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How much more obvious can it get than a magnificent star rising every morning on our horizon to wake us up to our own magnificence? So obvious that it’s easy to miss. This giant gift we’re given every day escapes us in our busy lives; who takes the time to drink in the blessing that warms our planet on a daily basis, keeps us alive?

I do.

Every day.

Okay, so I picked a home in the sky, a high-rise apartment with a terrace on the 14th floor where I can “emerge spiritually from slumber” quite literally by filling my vision first, even before brushing my teeth, with the blessing of a sunrise. We talk about the dawning of a new day, we cite the magic of the rising sun in spiritual text, acknowledge the sun’s vitamin D powers in our scientific literature. Could it get more obvious?

I’m not suggesting the sun to be a false idol of any kind, but surely it’s one of the more miraculous orbs of creation from which we can draw spiritual sustenance. There are trees and roses, azure waters and many miracles of nature all around us, but the rising (and setting) sun is a constant that we can universally access from almost anywhere. The places where darkness seasonally prevails (around the North and South poles) notwithstanding, most of where humans choose to reside come replete with daily doses of sunshine.

weiss2What about it makes the rising of the sun so spectacular — so often photographed, painted and used in poetry and song lyrics? Its beauty is constant but its visual manifestation is different every day. Just like us. So much of who we are is made of the same predictable stuff, but a space seems always left for the unexpected, for change, for untold beauty that’s never before been seen. We are like the sun in our penchant for showing up, but our rays of expression vary from day to day, moment to moment.

Maybe we love the sun so much because it reminds us not only of the divine, but the divine in ourselves. We can “stop and smell the sunshine” or we can sleepwalk through our day and make the motions of a fluid, forward-moving life.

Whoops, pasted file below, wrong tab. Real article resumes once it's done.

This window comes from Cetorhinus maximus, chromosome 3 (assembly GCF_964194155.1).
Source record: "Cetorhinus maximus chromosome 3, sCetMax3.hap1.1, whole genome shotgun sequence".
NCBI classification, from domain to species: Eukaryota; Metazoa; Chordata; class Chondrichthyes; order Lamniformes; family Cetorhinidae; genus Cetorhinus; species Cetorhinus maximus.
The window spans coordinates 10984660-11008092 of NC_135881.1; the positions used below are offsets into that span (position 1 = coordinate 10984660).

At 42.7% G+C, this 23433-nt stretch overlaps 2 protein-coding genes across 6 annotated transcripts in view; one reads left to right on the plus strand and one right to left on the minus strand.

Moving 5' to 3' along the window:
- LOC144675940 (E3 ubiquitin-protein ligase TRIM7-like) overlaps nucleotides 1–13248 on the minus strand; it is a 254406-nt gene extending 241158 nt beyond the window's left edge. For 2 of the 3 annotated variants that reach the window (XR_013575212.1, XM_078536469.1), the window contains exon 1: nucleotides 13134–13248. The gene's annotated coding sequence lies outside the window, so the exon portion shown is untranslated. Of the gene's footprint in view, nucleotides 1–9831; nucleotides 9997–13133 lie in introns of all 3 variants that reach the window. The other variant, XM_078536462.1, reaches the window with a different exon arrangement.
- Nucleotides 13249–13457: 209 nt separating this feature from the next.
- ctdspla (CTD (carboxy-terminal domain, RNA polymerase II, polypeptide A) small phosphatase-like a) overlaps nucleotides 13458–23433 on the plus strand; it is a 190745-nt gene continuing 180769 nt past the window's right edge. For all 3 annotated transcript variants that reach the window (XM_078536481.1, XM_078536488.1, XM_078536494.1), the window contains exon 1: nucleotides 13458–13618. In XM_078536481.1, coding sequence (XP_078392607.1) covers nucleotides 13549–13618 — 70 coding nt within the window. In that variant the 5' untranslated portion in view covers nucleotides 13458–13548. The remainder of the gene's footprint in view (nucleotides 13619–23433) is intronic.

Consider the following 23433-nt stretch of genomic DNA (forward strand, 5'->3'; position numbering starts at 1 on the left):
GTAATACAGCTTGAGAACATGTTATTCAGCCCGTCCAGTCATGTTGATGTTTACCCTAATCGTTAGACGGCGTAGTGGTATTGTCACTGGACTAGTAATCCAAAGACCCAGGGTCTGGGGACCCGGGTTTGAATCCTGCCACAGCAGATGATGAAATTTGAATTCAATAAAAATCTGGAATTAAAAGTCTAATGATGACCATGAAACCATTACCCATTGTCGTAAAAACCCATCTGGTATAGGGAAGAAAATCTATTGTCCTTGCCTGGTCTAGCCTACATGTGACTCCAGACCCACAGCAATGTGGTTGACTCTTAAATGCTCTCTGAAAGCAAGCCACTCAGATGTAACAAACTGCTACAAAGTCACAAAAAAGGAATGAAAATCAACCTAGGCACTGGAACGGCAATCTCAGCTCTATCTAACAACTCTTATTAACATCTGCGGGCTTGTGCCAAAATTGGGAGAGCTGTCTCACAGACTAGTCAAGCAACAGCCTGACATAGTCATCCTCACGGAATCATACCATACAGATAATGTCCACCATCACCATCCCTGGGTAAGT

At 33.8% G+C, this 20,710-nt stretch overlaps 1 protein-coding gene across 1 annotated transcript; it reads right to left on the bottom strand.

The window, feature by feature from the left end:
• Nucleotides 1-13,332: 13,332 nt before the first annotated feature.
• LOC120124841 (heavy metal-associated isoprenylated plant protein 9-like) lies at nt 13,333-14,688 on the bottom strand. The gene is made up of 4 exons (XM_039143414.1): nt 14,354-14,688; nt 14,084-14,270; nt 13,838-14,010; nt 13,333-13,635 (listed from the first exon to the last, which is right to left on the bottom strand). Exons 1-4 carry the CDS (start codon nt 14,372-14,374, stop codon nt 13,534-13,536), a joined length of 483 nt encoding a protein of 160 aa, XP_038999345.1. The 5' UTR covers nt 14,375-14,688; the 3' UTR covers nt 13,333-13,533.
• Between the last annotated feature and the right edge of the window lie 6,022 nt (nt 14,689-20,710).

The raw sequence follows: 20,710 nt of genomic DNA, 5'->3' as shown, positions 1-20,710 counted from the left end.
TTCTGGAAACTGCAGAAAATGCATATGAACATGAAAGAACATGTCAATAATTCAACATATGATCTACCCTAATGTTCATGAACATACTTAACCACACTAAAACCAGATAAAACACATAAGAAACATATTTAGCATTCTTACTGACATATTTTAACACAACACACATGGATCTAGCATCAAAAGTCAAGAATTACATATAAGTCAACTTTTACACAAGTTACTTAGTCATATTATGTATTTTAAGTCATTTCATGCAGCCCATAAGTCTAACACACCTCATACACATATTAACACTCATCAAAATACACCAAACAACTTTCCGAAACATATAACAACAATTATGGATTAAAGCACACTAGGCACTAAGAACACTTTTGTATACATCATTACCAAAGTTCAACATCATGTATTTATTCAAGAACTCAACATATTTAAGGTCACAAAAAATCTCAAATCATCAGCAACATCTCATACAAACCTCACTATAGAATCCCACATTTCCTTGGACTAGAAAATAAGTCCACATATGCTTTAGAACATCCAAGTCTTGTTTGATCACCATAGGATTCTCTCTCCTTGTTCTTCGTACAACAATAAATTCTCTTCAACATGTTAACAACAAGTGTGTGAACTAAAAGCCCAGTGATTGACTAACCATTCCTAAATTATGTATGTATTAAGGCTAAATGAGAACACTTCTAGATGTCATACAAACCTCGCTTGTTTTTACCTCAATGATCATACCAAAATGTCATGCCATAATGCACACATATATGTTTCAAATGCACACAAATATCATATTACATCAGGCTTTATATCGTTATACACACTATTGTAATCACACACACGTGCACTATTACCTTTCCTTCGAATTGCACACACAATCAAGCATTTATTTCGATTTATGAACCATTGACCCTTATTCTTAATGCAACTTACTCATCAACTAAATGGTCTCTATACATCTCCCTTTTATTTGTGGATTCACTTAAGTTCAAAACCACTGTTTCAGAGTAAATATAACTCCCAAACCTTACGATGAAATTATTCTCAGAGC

I choose to remember my divinity as I jump out of my bed each morning, peer through the blinds and make my way onto the terrace, cats at my feet and camera close at hand. My tribute is to document what I see and share it in pictures. The moment of magic enters my eyes, concentrates in my heart, then is absorbed and embraced through the lens of my camera. When I “develop” my pictures onto the computer screen, it’s like opening a door in my heart. From this place, I hope the feeling I experienced is conveyed to the person admiring the photograph. I’m less after the technicalities of a perfect shot and more about the magic of the moment stirring inside of me. Keeping it all to myself just doesn’t seem fair.

Seven, almost eight years, of snapping these photos morphed into a serious hobby, then a book, now a growing Facebook community of backyard shooters who send and post what’s greeting them on the horizon either morning or sunset times. Or both. I feel blessed to be a part of this grand circle of appreciation. Taking a moment to look at what is always around us can cause waves of joy and well-being exponentially throughout our day that ultimately spill over onto the people around us.

What could be better? And, all I had to do was wake up. (emerge from slumber).

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Kim Weiss (www.sunrisesunsetbook.com) has been a publicist in the book industry for many years and coaches other writers aspiring to be bestselling authors. Her love of nature and the arts began when she was just a little girl and bloomed into the writer and photographer she is today. As a storyteller, Kim has contributed to the hugely popular Chicken Soup for the Soul series and The Ultimate Bird Lover with "America's Vet," Marty Becker. Kim's stories and photos appear in Arielle Ford's acclaimed book Hot Chocolate for the Mystical Soul. When she's not working with authors, Kim is studying opera, playing guitar, being entertained by her birds and cats, or taking photos from her terrace at sunrise and sunset.

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